Despite that one early moment of indecisiveness, Carter's vision, not only as he receives the ball but also as he gets to the second level and anticipates spaces opening up downfield is very impressive. On this occasion, it was the blocking, combined with good play recognition from the Bills' linebackers that held him back from being able to produce more.
From here on in, Carter just needs to continue to trust his eyes and be decisive and he should keep having positive results.
What might have been
One key sequence saw the Jets get a delay of game penalty on 4th-and-1 so they had to punt the ball from near midfield. This came in the second quarter with the Jets down 10-0.
The play was blown dead but we got a quick look at what they were going to run, a bit like when NBA teams deliberately commit a delay of game before a last second shot attempt so they get a peek at what the offense is going to run.
Obviously everyone heard the whistle and stopped (apart from the Bills players who pretended not to so they could get a not-called cheap shot on White). However, here's the fragment of a play we did get to see.
So we can see that instead of just running on 4th-and-short, they ran a fake. Had White handed it to Tevin Coleman, it looks like he would probably get stuffed and if he'd given it to Elijah Moore, it looks like Moore might have been able to get outside but would've needed to beat Taron Johnson in a one-on-one to get to the marker.
One option as White rolls out is obviously for him to run to the marker himself, but it doesn't look like he would've made this.
So, his only options were the tight ends. It looks like the design is for Nick Bawden to run down the seam and with any luck he'll be wide open for a big play. However, Dane Jackson isn't completely fooled. It's unclear as to whether he could've stayed with Bawden since he stops running almost immediately.
Griffin does something similar on the other side, but this is likely designed just to keep defensive players in the middle of the field. Obviously Moore and Coleman are part of the run action so they're not options.
This leaves Trevon Wesco as the most likely recipient of this key play. Wesco blocks his man and then leaks underneath. From there he can sit down if White has the angle to dump it underneath or run to the flat as White rolls in that direction, perhaps for a lob over the top.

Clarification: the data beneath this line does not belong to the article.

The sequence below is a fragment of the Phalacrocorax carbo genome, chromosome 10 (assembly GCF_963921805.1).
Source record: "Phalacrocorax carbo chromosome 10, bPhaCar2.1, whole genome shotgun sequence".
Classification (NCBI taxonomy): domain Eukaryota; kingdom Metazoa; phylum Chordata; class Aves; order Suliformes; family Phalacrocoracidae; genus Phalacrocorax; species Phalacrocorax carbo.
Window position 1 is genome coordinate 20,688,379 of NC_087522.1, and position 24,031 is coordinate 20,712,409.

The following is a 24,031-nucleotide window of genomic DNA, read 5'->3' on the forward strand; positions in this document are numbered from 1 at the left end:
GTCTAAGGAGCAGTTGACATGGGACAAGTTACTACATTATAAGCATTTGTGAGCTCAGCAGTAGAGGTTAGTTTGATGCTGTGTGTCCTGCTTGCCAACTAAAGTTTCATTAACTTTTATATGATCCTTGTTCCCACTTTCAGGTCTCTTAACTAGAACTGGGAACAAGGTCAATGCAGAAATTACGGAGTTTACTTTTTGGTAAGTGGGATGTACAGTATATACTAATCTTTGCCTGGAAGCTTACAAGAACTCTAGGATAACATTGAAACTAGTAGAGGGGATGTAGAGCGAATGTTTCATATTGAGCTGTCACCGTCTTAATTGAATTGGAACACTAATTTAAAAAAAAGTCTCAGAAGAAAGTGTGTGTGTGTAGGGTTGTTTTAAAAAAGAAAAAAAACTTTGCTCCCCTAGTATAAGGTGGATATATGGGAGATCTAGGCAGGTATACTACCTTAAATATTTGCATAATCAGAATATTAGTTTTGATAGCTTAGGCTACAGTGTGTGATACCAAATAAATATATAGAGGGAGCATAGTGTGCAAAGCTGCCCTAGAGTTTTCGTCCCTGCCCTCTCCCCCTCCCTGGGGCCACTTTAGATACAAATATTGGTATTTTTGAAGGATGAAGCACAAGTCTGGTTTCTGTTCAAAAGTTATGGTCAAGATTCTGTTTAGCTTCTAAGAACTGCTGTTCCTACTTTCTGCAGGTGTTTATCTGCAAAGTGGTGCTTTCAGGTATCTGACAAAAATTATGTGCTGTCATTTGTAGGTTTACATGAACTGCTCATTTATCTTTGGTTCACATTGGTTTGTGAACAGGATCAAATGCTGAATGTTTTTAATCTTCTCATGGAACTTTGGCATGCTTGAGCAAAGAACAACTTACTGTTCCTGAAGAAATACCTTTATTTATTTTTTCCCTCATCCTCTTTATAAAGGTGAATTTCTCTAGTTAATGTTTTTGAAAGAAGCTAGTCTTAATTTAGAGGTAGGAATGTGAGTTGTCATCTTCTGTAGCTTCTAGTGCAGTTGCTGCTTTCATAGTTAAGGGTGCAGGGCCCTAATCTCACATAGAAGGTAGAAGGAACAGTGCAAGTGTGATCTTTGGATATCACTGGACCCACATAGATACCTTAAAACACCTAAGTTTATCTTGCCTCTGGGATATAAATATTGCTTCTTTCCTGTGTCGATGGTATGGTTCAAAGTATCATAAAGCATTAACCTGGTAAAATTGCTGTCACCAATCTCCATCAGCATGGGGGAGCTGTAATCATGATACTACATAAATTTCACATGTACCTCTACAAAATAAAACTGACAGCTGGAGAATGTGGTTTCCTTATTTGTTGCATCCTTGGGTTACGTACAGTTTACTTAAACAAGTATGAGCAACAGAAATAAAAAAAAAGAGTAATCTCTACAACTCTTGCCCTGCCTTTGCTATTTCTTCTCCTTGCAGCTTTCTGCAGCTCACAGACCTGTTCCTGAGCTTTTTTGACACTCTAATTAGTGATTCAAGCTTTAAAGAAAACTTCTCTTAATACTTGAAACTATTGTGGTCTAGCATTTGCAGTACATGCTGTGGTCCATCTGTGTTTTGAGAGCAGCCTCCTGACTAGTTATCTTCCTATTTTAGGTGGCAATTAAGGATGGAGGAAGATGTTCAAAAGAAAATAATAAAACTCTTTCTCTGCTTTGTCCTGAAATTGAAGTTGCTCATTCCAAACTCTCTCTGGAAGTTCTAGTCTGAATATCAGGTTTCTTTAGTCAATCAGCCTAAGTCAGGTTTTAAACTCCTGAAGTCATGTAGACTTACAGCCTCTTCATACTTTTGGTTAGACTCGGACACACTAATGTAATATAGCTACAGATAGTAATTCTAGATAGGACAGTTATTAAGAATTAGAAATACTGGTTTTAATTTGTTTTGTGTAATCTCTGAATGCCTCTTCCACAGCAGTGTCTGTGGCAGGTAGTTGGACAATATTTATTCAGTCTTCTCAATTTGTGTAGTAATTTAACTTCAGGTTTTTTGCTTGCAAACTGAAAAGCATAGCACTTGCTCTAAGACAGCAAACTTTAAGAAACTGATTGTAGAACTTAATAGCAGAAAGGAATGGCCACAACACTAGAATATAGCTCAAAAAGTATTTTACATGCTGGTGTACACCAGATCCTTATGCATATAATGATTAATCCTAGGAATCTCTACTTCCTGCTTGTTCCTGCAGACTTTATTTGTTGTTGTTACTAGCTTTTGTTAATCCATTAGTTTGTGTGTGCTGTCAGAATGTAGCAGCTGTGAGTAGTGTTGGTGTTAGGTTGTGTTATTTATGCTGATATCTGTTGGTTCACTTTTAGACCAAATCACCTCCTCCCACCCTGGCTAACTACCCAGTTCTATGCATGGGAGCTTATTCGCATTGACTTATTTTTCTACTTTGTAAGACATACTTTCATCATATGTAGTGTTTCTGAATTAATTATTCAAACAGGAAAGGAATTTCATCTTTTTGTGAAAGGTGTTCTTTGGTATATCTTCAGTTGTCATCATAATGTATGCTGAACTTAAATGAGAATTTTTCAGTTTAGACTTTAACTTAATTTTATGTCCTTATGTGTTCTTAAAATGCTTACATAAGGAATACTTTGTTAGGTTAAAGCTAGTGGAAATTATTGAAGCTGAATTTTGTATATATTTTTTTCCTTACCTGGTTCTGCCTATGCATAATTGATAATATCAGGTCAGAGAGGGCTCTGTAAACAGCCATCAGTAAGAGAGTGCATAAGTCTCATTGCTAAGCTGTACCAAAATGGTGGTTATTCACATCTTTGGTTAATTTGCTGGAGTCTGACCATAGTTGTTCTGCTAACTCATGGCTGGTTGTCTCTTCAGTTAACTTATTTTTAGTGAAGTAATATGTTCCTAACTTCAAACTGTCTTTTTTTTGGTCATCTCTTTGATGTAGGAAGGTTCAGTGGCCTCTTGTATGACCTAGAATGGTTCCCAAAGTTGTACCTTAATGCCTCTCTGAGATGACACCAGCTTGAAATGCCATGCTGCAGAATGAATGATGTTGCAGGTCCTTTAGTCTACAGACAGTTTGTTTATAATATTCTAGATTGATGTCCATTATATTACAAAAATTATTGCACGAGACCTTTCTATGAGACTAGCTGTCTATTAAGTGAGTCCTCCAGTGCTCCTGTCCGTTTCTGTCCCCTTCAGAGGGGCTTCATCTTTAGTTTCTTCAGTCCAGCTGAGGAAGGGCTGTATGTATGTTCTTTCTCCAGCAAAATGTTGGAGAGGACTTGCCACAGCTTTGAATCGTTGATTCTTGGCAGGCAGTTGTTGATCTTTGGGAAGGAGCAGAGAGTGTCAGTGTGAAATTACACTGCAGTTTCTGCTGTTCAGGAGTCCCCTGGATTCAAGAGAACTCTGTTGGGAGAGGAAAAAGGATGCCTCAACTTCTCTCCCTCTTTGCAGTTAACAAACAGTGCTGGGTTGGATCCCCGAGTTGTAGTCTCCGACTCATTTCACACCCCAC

It's impossible to tell whether this was a good call and would've presented White with a high percentage option to move the sticks. However, it's interesting to get an insight into what they were looking to unlock in this key situation.
The more things change...
It was interesting to see what the Jets would do in their efforts to fix things after the struggles in the Colts game. Essentially what they decided to do was make some personnel changes.
After playing just nine snaps in the Colts game, Del'Shawn Phillips was in the starting lineup at linebacker. After being inactive last week, Jarrod Wilson was starting at safety rather than Sharrod Neasman, who had replaced Marcus Maye in that game. Both backup defensive ends from the Colts game - Jabari Zuniga and Tim Ward, who combined for 36 snaps - did not play, while Hamilcar Rashed and Ronald Blair each made their first appearance of the season.
Perhaps not surprisingly, Ward, Zuniga and Neasman were on the field for some of the Colts' big runs. This perhaps suggests the Jets are happy with the system and did not intend to make any changes other than hoping for better execution from the replacements in each case.
Did it work though? 45-17 suggests that it obviously didn't and while there were five offensive turnovers that played a part in that, the Bills still almost racked up 500 yards.
In terms of the running game, it did arguably help though. Other than an Emmanuel Sanders end around, the Jets didn't give up any runs longer than 15 yards. In the Colts game, they had given up touchdowns of 21, 34 and 78 yards and a 25-yard gain.
Ultimately, instead of 260 yards on 30 carries, the Bills "only" gained 139 on 24 carries, but that's still almost six per carry and the reduction is almost entirely attributable to the eradication of those longer runs. In terms of the front seven stopping runs from getting to the second level, it was arguably not much better, if at all.
So, what's next? If teams continue to exploit the way the Jets use their linemen and linebackers and the players they're using cannot prevent this, then they will have to consider tweaking the scheme otherwise they'll be at a major disadvantage every week since it's too late to upgrade their personnel.
Perhaps some of the weaker teams coming up on the schedule won't enjoy the same level of success, but the Jets should guard against allowing this to make them think it is acceptable.
We'll have some more in-depth analysis for you throughout the rest of today and over the next few days, so keep checking back here early and often.